Surviving the Dreaded 14th: 14 ways to survive Valentine’s Day

Has a holiday ever caused so much unhappiness? I’m not talking about how it was when we were kids. Then it was all about giving everyone in class a paper valentine and those little heart candies. Though kids could get mean about that too if left to their own devices, like leaving out the kids nobody talked to.

As adults, we’re supposed to be more equipped to deal with that stuff, but it takes a stalwart sort to withstand the collective anxiety in the run-up to Valentine’s Day, let alone the day itself.

If you’re not in a relationship, the ads for jewels and bouquets and V-Day menus seem to be mocking your lack of a BF. if you’re in a relationship, it’s sadly easy to get caught up in expectations, and there’s nothing less romantic than thinking, ‘what’s he going to get me, and it had better not be cheap or unromantic.’ Or ‘Is he going to take me out, and somewhere good for a change?’ or even worse, ‘Is he finally going to propose?’

It’s enough to make you want to go underground till February 15.


But don’t despair: you can get through it. Not by hiding and pretending there’s no such thing as the dreaded V-Day. But by embracing the true message behind the holiday and making Feb. 14 your own, empowering, feel-good holiday, regardless of your relationship status.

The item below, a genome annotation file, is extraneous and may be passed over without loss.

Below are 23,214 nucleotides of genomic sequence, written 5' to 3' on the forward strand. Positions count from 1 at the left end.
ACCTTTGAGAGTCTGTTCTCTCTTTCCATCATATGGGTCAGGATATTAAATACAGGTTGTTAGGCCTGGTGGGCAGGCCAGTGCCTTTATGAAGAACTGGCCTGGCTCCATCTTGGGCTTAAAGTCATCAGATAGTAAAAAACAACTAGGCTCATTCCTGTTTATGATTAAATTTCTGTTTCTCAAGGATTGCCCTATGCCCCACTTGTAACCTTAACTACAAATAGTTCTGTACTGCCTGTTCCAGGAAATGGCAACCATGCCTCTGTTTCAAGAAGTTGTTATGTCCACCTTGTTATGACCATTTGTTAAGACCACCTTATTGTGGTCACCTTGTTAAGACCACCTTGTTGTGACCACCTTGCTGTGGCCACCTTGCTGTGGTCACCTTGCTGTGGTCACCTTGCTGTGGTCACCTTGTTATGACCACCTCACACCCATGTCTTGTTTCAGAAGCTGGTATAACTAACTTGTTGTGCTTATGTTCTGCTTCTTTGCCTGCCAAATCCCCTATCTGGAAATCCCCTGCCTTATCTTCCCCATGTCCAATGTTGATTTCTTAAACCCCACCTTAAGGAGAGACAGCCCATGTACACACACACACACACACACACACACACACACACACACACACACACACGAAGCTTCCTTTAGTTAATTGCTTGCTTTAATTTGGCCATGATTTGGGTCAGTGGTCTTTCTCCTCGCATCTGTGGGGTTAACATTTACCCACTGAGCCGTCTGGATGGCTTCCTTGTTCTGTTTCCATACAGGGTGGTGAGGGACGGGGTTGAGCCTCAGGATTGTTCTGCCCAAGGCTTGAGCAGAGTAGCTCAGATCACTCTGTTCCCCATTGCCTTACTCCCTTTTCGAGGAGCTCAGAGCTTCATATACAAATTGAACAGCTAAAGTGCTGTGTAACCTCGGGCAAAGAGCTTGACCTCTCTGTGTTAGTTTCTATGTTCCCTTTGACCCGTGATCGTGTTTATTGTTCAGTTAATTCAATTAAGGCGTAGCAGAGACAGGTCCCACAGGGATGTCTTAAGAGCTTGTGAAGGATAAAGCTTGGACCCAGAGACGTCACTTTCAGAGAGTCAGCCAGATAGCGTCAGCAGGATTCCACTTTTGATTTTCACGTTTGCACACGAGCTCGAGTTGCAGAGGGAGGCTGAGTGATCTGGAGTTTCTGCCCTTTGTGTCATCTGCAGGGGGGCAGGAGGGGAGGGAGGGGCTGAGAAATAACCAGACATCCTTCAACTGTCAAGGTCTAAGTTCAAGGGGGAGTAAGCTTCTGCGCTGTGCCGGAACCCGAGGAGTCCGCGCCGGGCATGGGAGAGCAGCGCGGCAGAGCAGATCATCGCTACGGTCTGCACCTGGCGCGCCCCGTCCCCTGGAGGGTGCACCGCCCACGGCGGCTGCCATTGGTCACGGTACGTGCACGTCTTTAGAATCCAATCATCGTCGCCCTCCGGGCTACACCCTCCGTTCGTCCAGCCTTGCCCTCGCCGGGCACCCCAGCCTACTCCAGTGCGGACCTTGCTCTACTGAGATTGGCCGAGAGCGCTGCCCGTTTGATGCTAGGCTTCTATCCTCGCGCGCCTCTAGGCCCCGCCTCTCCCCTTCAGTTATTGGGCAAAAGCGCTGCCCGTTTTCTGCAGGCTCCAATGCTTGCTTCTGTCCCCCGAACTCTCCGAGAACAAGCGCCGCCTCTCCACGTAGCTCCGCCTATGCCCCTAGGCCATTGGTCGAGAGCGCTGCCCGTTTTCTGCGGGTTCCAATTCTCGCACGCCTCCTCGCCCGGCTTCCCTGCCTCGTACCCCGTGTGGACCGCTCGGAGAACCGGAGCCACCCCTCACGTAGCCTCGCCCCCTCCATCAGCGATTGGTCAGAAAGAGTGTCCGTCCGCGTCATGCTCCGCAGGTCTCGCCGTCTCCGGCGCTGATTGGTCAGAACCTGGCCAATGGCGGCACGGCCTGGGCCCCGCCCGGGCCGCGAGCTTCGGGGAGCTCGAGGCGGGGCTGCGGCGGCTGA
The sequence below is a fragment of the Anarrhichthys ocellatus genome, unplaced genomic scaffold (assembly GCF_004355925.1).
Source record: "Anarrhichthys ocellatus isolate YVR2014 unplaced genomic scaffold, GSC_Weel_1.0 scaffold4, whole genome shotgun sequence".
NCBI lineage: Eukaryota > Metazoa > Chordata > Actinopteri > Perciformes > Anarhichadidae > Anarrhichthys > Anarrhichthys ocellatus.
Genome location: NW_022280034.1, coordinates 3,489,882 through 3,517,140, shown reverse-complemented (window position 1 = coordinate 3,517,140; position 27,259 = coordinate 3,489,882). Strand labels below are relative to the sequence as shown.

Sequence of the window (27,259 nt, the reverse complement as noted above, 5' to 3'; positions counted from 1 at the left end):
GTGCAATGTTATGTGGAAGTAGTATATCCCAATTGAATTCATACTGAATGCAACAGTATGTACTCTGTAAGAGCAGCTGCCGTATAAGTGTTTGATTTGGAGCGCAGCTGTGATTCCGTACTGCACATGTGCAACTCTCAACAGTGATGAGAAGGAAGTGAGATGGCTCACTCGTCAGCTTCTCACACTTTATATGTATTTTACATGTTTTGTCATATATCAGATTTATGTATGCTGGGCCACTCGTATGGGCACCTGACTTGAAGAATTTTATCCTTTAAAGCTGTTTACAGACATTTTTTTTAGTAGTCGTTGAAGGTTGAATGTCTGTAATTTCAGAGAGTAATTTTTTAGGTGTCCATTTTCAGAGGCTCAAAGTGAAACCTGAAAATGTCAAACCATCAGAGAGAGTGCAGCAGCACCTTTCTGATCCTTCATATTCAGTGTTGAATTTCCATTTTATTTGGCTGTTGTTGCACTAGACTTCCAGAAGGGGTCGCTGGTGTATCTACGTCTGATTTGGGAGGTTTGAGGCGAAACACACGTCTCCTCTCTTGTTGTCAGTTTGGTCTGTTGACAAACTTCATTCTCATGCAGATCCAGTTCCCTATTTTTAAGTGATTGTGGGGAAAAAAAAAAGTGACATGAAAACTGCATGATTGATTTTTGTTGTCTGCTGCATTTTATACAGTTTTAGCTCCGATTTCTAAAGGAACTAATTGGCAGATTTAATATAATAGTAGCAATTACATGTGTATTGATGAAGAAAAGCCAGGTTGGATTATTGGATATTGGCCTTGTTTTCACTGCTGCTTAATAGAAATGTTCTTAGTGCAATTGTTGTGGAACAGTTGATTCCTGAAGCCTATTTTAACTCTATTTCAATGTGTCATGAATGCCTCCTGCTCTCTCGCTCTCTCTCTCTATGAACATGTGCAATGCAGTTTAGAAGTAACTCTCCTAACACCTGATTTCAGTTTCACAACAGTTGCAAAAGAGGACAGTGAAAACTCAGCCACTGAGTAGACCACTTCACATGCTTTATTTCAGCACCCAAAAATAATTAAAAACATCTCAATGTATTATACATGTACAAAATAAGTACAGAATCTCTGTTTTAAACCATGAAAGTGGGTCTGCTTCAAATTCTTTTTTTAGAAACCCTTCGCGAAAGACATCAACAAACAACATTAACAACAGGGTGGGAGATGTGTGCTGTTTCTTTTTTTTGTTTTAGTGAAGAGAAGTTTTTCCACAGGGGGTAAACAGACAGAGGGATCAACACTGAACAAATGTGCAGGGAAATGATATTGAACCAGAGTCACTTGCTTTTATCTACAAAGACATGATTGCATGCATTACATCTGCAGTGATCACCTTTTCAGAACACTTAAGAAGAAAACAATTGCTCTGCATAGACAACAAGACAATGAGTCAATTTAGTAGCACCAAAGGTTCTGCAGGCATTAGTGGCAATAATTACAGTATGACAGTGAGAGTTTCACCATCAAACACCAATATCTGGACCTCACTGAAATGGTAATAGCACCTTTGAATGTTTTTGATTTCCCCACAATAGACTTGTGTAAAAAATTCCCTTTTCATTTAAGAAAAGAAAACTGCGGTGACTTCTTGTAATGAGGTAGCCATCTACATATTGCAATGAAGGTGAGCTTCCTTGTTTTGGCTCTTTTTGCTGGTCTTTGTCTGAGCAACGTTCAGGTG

What I’m Reading: Everything by Gayle Forman

Having raced through Gayle Forman’s profoundly moving If I Stay, I immediately devoured the second book in the series, Where She Went. And that was it: I was hooked. My binge continued with Just One Day, Just One Year, and Just One Night, and finished (for now) with her courageous I Was Here.

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There’s a lot that I love about these novels: They are packed with wisdom without a hint of preachiness. They are brimming with love without a drop of sentimentality. And they are refreshingly unpredictable. Instead of relying on those familiar devices one often sees in stories about love–the meet-cute, the hate-at-first-sight that turns into uncontrollable attraction, Forman gives us the messiness of real life, which rarely turns out the way we think it will. (more…)